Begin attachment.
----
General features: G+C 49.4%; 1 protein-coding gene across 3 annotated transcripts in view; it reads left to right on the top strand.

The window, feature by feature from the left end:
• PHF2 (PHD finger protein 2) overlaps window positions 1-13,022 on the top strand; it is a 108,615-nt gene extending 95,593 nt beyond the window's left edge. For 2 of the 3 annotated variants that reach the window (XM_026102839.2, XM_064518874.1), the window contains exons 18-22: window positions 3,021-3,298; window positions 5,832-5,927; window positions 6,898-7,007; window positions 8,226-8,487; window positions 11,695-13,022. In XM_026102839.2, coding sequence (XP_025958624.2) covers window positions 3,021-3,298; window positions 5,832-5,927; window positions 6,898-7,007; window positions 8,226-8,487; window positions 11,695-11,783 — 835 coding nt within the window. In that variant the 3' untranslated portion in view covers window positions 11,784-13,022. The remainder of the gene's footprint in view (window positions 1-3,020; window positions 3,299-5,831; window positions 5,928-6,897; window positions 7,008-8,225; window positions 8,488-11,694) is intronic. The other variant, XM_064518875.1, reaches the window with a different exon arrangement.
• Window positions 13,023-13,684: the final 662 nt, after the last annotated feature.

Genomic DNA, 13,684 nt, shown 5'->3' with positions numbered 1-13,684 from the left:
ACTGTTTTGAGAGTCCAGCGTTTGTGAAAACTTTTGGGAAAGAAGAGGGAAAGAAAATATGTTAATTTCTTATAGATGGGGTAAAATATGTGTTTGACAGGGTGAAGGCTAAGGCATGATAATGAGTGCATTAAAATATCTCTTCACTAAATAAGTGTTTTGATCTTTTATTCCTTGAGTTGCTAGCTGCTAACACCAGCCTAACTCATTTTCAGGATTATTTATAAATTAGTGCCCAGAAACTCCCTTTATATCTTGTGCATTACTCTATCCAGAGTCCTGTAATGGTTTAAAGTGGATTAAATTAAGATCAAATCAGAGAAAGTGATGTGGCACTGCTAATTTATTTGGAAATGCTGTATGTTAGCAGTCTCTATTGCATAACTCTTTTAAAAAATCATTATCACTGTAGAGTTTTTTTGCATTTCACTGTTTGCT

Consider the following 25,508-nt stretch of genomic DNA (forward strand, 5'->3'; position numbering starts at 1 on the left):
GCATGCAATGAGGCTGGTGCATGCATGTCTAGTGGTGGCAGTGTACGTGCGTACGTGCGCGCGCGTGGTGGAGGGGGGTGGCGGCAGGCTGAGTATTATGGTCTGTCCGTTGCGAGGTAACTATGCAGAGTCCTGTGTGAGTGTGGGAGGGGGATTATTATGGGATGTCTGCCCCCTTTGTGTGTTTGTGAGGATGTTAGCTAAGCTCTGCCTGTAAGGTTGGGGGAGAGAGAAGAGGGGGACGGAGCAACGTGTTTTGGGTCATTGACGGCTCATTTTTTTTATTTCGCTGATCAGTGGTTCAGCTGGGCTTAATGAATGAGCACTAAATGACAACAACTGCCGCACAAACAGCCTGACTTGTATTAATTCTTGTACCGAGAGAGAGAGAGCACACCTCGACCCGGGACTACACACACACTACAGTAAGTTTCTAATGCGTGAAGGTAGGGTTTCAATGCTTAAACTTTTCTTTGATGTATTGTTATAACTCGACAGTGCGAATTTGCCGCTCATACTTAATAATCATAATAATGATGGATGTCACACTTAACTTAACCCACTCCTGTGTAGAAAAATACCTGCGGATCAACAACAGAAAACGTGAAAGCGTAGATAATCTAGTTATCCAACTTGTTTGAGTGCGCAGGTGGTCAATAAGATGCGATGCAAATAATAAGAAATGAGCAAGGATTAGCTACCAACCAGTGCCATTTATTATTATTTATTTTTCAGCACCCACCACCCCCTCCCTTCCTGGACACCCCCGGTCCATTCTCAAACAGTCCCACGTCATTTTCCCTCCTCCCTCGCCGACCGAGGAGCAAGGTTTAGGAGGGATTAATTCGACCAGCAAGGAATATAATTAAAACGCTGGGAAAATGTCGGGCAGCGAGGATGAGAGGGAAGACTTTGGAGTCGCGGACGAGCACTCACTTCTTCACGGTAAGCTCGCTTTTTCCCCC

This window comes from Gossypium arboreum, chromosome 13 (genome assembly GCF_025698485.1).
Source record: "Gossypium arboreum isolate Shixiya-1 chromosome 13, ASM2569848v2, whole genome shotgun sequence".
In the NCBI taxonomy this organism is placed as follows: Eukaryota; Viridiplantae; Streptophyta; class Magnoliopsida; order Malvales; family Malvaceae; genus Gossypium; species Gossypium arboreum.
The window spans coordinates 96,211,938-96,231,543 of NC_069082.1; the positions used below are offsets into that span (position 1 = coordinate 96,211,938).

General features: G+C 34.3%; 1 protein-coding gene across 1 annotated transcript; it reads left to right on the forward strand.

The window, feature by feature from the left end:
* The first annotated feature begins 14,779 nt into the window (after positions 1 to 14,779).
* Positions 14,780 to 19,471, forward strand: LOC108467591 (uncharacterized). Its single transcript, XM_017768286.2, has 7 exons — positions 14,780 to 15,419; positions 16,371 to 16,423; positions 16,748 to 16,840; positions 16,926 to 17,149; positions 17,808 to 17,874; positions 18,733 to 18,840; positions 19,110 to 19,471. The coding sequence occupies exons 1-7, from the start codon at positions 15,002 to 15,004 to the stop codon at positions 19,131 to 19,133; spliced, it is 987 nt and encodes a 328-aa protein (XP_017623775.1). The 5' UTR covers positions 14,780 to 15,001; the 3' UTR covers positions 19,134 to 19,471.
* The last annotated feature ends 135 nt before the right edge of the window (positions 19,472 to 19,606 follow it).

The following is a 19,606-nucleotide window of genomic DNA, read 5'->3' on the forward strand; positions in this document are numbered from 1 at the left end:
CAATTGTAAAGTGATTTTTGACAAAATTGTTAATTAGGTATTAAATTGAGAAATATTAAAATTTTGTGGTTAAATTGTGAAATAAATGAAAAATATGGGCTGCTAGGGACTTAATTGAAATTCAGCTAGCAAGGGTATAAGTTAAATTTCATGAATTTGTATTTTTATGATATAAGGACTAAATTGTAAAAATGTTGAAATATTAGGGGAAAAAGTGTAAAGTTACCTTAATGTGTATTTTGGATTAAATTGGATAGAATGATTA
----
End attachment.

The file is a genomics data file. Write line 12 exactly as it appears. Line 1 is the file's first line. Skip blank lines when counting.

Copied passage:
The window spans coordinates 96,211,938-96,231,543 of NC_069082.1; the positions used below are offsets into that span (position 1 = coordinate 96,211,938).